Nature is inspirational. We make the most of it in our glorious products, like our fresh face masks, packed full of 100% natural ingredients with no pesky preservatives. We also protect it by supporting fantastic environmental causes through initiatives such as Charity Pot. When we combine these aims together, sustainable packaging is the result.
At first, we tried popcorn. Popcorn was great. It could be transported in its concentrated kernel form, saving transport emissions by lowering the lorry loads needed during production. It could also be composted straight after use and - as an added bonus - delving into your parcels felt reminiscent of trips to the cinema.
Then we realised we could go further, 23% further in fact.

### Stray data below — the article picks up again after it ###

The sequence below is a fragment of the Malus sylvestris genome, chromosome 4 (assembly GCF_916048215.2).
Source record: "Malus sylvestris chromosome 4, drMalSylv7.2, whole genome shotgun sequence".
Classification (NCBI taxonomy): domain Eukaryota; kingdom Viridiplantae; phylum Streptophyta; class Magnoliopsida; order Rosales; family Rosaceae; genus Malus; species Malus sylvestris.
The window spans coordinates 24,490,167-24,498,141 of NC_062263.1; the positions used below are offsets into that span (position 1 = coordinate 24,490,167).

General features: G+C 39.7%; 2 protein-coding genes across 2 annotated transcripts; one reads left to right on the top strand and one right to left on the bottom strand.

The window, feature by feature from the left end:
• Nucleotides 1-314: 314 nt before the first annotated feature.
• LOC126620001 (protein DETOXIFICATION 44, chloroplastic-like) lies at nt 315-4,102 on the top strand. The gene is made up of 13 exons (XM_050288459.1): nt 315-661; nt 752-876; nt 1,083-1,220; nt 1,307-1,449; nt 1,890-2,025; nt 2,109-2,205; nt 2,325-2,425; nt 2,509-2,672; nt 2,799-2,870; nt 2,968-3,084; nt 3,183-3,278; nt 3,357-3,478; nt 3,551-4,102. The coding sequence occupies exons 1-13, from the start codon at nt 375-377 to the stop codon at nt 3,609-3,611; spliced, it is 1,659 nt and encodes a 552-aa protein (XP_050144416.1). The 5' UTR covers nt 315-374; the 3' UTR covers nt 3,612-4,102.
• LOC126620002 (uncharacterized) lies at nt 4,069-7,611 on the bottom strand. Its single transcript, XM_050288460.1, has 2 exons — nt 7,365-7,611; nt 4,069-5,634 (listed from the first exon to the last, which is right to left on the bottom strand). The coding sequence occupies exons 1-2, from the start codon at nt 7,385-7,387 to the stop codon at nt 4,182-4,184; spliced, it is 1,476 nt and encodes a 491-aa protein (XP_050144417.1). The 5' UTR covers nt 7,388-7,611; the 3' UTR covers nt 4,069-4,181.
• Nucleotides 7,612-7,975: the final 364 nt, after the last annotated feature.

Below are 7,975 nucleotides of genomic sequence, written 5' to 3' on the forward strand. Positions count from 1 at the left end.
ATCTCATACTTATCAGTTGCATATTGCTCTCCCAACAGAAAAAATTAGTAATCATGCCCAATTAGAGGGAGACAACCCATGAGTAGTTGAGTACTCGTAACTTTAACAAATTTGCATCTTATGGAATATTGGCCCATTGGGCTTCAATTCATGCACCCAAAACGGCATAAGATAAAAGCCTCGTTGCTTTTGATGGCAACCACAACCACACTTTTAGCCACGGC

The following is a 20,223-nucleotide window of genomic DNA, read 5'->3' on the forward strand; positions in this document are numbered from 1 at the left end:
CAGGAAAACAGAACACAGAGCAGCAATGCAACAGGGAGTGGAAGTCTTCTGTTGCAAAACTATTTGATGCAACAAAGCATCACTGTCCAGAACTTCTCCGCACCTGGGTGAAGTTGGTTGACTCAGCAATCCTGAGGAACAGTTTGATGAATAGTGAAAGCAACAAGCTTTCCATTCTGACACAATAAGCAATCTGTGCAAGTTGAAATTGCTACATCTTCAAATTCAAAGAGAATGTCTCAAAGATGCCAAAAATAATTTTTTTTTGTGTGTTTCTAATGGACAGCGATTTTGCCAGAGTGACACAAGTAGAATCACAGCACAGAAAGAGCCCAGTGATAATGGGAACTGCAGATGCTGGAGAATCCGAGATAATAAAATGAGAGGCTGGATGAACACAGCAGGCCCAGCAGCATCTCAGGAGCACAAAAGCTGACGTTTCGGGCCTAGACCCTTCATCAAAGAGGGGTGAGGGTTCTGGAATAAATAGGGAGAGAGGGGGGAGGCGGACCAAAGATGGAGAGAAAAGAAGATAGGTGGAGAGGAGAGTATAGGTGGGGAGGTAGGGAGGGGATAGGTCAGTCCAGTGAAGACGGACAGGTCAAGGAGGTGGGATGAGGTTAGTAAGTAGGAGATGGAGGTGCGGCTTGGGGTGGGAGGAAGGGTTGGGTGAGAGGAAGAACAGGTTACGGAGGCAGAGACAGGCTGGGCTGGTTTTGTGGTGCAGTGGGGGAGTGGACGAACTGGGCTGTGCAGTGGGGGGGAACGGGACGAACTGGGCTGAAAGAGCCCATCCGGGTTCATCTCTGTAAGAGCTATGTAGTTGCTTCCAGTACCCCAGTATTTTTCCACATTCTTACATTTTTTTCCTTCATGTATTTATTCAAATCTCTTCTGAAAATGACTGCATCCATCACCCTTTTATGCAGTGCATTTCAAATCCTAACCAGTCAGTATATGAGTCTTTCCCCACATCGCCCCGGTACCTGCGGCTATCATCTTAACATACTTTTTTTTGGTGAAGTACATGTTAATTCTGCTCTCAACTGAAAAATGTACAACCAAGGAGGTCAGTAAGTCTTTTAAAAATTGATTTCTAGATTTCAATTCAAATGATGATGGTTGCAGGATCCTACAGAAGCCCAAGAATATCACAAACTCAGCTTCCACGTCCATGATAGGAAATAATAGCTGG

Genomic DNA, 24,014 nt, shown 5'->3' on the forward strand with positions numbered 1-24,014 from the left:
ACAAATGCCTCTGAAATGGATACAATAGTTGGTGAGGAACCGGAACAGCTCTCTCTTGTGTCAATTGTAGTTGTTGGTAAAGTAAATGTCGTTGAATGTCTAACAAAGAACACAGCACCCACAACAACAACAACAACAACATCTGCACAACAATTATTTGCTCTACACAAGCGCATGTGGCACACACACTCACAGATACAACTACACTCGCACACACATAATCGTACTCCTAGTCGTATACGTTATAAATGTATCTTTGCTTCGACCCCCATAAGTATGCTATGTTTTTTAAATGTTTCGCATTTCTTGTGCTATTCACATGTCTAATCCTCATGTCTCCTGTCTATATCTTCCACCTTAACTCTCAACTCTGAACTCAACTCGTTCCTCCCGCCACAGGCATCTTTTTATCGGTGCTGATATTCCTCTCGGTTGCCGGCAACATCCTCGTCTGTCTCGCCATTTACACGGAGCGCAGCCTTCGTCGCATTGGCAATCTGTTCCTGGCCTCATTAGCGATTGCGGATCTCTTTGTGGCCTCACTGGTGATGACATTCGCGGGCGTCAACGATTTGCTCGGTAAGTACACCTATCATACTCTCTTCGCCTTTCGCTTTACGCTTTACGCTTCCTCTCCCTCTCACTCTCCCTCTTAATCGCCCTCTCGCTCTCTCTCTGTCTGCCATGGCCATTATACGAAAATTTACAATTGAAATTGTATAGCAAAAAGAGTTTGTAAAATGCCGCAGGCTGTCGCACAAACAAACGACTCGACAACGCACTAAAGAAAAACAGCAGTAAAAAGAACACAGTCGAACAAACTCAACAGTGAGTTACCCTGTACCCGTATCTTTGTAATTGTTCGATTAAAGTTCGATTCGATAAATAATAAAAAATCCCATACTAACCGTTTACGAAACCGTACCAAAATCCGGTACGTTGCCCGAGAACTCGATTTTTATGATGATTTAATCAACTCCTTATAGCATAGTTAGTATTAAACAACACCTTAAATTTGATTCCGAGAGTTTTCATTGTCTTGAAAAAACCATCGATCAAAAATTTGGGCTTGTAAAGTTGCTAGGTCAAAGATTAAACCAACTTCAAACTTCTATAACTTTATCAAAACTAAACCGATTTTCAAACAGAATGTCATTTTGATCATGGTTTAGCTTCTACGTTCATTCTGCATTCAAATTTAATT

Ecoflow, a simple starch nugget material, takes 23% less energy than popcorn to produce. It looks a bit like Wotsits, if Wotsits were white and alas, inedible (so not much like Wotsits but you get the idea). It is also much more efficient; one tonne of starch is able to produce 7.5 times more packing material than one tonne of kernels. Lots of this starch is recycled after being used to wash potato slices in the manufacturing of the crisps many of us munch on daily.
To make Ecoflo, potato starch is mixed with small amounts of water and extruded under high pressure and heat. Under these conditions the starch fuses into a long polymer chain, effectively becoming a thermoplastic with similar properties to polystyrene. Back when we were forming popcorn, motors would heat the air which then caused the kernels to pop. In the Ecoflo process, the heat is generated by friction and transferred directly to the starch, saving considerable energy in comparison.